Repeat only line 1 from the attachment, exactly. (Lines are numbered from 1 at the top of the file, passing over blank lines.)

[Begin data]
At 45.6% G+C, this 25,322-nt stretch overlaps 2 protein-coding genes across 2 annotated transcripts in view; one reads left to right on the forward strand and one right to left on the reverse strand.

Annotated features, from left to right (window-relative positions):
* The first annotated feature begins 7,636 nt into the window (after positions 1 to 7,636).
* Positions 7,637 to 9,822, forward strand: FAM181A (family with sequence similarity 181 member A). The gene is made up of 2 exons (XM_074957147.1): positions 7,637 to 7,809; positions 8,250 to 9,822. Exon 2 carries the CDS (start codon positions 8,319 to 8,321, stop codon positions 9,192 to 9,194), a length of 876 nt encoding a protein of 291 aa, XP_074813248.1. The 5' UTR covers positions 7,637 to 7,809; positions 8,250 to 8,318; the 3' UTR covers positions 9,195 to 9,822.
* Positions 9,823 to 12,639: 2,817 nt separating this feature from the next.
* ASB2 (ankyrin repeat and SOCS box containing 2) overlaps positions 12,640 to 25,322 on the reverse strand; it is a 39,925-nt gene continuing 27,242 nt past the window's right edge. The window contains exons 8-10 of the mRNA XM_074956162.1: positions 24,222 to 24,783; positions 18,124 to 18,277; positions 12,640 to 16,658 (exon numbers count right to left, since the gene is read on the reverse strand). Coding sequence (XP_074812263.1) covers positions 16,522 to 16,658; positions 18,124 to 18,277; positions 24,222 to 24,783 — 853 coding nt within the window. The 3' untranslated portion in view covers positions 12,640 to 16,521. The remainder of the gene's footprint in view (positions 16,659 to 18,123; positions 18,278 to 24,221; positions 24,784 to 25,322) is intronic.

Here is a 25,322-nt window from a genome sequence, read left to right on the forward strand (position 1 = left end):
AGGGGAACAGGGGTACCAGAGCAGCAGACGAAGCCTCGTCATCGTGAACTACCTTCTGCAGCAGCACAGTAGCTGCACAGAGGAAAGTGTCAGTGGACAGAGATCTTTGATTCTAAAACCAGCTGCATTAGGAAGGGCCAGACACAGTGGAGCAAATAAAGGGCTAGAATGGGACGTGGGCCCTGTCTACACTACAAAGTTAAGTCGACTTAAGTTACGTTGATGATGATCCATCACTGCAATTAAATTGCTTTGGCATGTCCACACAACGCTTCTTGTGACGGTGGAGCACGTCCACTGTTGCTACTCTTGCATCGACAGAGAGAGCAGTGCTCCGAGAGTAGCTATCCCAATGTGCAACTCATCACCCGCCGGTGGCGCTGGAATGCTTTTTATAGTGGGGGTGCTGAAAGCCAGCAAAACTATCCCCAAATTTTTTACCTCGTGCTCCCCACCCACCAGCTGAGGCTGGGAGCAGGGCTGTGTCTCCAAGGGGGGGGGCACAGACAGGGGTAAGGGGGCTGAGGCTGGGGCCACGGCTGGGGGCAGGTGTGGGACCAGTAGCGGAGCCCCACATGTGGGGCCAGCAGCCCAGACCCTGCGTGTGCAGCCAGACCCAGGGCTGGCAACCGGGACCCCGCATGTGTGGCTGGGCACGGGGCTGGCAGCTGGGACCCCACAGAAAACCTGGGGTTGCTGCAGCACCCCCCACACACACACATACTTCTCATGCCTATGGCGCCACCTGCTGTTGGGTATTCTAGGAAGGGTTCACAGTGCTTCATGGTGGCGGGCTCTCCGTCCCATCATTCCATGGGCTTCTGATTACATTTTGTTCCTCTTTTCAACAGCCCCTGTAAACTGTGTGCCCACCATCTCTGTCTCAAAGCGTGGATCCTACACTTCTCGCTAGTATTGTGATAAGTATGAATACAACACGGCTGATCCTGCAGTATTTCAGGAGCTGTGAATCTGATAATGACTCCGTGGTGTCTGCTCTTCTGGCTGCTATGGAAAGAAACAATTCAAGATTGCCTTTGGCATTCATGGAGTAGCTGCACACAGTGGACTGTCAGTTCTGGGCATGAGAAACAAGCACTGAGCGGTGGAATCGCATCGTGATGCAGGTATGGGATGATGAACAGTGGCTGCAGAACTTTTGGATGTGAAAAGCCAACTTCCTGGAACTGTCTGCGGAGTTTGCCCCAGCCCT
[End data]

At 45.6% G+C, this 25,322-nt stretch overlaps 2 protein-coding genes across 2 annotated transcripts in view; one reads left to right on the forward strand and one right to left on the reverse strand.